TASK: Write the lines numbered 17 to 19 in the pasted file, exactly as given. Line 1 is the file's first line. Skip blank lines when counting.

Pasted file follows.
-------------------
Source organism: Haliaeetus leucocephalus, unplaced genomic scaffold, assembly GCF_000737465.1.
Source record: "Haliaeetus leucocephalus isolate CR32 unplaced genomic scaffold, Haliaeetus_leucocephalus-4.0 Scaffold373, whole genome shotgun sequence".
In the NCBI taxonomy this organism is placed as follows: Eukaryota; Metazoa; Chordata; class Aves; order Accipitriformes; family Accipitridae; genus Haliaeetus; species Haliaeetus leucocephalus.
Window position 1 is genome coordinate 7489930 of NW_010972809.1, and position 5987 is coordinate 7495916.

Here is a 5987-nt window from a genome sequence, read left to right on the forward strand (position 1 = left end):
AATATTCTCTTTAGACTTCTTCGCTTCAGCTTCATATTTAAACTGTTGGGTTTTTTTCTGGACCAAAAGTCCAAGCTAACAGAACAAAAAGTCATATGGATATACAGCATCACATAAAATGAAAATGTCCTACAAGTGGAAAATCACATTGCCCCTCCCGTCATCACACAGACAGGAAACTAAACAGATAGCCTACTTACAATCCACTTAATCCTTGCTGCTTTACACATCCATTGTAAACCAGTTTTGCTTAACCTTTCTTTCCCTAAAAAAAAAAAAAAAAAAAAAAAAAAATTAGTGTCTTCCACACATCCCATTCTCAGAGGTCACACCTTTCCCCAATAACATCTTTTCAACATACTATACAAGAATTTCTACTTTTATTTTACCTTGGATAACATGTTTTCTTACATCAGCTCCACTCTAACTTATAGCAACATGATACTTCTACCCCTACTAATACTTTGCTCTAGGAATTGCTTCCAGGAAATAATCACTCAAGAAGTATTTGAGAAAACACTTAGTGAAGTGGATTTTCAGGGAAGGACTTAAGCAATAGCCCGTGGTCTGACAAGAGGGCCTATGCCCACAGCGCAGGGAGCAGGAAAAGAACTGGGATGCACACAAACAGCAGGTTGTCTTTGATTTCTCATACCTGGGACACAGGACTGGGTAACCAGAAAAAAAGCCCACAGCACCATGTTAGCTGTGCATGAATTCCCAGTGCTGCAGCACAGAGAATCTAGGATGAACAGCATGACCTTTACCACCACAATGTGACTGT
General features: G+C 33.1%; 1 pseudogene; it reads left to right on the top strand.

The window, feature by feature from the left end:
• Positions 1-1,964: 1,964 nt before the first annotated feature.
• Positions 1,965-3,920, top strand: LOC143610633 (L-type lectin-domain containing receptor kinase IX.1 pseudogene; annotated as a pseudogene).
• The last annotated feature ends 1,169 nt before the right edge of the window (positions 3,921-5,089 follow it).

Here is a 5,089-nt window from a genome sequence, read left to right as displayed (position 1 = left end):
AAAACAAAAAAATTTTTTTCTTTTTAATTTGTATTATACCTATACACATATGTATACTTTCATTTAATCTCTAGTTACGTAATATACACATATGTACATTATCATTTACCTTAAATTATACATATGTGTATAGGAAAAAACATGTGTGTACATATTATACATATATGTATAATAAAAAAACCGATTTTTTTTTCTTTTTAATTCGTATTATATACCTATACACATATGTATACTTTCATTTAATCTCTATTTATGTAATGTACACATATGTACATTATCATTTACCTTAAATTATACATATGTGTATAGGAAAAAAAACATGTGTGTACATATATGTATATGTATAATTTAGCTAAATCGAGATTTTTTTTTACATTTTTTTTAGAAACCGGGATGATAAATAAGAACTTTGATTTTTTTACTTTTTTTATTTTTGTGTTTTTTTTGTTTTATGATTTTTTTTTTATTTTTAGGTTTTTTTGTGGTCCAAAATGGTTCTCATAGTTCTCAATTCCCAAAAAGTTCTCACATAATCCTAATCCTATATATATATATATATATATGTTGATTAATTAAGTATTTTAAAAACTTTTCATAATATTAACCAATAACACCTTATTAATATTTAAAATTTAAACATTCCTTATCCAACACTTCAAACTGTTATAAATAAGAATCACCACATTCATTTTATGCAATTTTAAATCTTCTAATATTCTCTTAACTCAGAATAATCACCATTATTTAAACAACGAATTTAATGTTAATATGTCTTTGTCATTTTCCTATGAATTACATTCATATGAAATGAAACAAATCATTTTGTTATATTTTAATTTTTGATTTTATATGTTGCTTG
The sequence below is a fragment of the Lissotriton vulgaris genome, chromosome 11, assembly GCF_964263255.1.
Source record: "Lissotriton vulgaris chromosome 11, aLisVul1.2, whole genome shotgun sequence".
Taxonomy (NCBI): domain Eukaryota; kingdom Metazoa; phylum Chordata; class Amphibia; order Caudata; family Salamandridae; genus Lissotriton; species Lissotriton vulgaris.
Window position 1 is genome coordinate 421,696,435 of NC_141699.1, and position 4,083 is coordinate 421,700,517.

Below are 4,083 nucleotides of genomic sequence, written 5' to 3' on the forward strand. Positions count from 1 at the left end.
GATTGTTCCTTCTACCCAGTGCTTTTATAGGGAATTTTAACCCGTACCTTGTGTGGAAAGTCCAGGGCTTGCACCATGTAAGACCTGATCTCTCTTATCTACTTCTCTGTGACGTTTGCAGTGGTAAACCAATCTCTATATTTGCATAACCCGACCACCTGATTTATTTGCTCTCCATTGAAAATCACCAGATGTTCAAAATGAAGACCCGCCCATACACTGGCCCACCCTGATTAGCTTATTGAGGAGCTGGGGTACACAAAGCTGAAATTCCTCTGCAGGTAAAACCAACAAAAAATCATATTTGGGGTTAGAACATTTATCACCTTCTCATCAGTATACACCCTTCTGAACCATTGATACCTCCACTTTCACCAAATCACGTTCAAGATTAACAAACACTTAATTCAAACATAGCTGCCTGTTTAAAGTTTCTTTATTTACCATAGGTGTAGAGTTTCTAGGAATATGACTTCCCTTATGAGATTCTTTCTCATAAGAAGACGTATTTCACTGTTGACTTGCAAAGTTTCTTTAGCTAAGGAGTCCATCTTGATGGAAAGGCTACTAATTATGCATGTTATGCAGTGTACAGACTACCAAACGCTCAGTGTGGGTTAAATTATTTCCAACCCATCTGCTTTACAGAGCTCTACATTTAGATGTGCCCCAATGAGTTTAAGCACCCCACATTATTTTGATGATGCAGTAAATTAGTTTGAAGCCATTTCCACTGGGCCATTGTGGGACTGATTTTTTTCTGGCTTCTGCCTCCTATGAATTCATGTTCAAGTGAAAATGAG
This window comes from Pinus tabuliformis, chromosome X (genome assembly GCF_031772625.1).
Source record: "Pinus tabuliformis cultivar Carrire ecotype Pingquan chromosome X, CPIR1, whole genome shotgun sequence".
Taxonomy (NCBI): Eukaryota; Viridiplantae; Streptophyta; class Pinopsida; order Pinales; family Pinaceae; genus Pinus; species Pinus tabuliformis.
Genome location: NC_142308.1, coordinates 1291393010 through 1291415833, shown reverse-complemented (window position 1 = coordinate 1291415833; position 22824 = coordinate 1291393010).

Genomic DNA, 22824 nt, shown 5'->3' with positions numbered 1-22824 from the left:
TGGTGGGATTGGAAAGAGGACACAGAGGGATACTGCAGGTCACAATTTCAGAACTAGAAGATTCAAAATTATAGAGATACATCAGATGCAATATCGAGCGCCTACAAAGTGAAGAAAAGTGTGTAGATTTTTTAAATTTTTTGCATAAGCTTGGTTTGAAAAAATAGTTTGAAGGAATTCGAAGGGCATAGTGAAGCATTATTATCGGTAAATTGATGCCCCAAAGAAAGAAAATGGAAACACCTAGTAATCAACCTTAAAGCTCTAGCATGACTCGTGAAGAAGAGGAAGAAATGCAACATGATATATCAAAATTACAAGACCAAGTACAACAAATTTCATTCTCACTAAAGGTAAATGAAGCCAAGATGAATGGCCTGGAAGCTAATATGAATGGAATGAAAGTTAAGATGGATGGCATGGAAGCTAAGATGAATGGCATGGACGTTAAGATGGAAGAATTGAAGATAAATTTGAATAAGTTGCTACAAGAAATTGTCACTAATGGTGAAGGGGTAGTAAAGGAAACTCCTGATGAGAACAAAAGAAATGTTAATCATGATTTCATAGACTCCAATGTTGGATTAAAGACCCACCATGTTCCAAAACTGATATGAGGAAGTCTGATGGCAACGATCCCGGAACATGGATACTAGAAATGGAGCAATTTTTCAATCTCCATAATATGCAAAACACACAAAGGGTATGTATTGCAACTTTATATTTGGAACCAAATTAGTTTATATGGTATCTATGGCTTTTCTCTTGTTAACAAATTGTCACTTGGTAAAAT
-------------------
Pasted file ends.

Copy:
Window position 1 is genome coordinate 421,696,435 of NC_141699.1, and position 4,083 is coordinate 421,700,517.

Below are 4,083 nucleotides of genomic sequence, written 5' to 3' on the forward strand. Positions count from 1 at the left end.
GATTGTTCCTTCTACCCAGTGCTTTTATAGGGAATTTTAACCCGTACCTTGTGTGGAAAGTCCAGGGCTTGCACCATGTAAGACCTGATCTCTCTTATCTACTTCTCTGTGACGTTTGCAGTGGTAAACCAATCTCTATATTTGCATAACCCGACCACCTGATTTATTTGCTCTCCATTGAAAATCACCAGATGTTCAAAATGAAGACCCGCCCATACACTGGCCCACCCTGATTAGCTTATTGAGGAGCTGGGGTACACAAAGCTGAAATTCCTCTGCAGGTAAAACCAACAAAAAATCATATTTGGGGTTAGAACATTTATCACCTTCTCATCAGTATACACCCTTCTGAACCATTGATACCTCCACTTTCACCAAATCACGTTCAAGATTAACAAACACTTAATTCAAACATAGCTGCCTGTTTAAAGTTTCTTTATTTACCATAGGTGTAGAGTTTCTAGGAATATGACTTCCCTTATGAGATTCTTTCTCATAAGAAGACGTATTTCACTGTTGACTTGCAAAGTTTCTTTAGCTAAGGAGTCCATCTTGATGGAAAGGCTACTAATTATGCATGTTATGCAGTGTACAGACTACCAAACGCTCAGTGTGGGTTAAATTATTTCCAACCCATCTGCTTTACAGAGCTCTACATTTAGATGTGCCCCAATGAGTTTAAGCACCCCACATTATTTTGATGATGCAGTAAATTAGTTTGAAGCCATTTCCACTGGGCCATTGTGGGACTGATTTTTTTCTGGCTTCTGCCTCCTATGAATTCATGTTCAAGTGAAAATGAG